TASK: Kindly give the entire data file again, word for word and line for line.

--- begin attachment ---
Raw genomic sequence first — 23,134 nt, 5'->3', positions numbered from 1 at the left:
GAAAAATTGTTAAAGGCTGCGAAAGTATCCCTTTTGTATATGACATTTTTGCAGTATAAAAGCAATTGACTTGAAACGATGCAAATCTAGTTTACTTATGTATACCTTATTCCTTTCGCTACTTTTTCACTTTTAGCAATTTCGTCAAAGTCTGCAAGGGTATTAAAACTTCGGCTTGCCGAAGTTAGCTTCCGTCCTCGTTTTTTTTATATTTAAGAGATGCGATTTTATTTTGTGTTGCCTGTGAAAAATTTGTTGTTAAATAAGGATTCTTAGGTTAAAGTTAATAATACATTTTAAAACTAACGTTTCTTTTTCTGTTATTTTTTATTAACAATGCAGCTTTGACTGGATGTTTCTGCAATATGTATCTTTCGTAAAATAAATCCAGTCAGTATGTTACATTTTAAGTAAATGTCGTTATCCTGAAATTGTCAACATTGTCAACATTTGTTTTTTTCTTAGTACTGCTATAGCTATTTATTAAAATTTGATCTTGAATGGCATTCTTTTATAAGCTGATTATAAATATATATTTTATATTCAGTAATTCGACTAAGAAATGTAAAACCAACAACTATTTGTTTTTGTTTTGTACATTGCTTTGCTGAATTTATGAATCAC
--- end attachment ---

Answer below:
Raw genomic sequence first — 23,134 nt, 5'->3', positions numbered from 1 at the left:
GAAAAATTGTTAAAGGCTGCGAAAGTATCCCTTTTGTATATGACATTTTTGCAGTATAAAAGCAATTGACTTGAAACGATGCAAATCTAGTTTACTTATGTATACCTTATTCCTTTCGCTACTTTTTCACTTTTAGCAATTTCGTCAAAGTCTGCAAGGGTATTAAAACTTCGGCTTGCCGAAGTTAGCTTCCGTCCTCGTTTTTTTTATATTTAAGAGATGCGATTTTATTTTGTGTTGCCTGTGAAAAATTTGTTGTTAAATAAGGATTCTTAGGTTAAAGTTAATAATACATTTTAAAACTAACGTTTCTTTTTCTGTTATTTTTTATTAACAATGCAGCTTTGACTGGATGTTTCTGCAATATGTATCTTTCGTAAAATAAATCCAGTCAGTATGTTACATTTTAAGTAAATGTCGTTATCCTGAAATTGTCAACATTGTCAACATTTGTTTTTTTCTTAGTACTGCTATAGCTATTTATTAAAATTTGATCTTGAATGGCATTCTTTTATAAGCTGATTATAAATATATATTTTATATTCAGTAATTCGACTAAGAAATGTAAAACCAACAACTATTTGTTTTTGTTTTGTACATTGCTTTGCTGAATTTATGAATCAC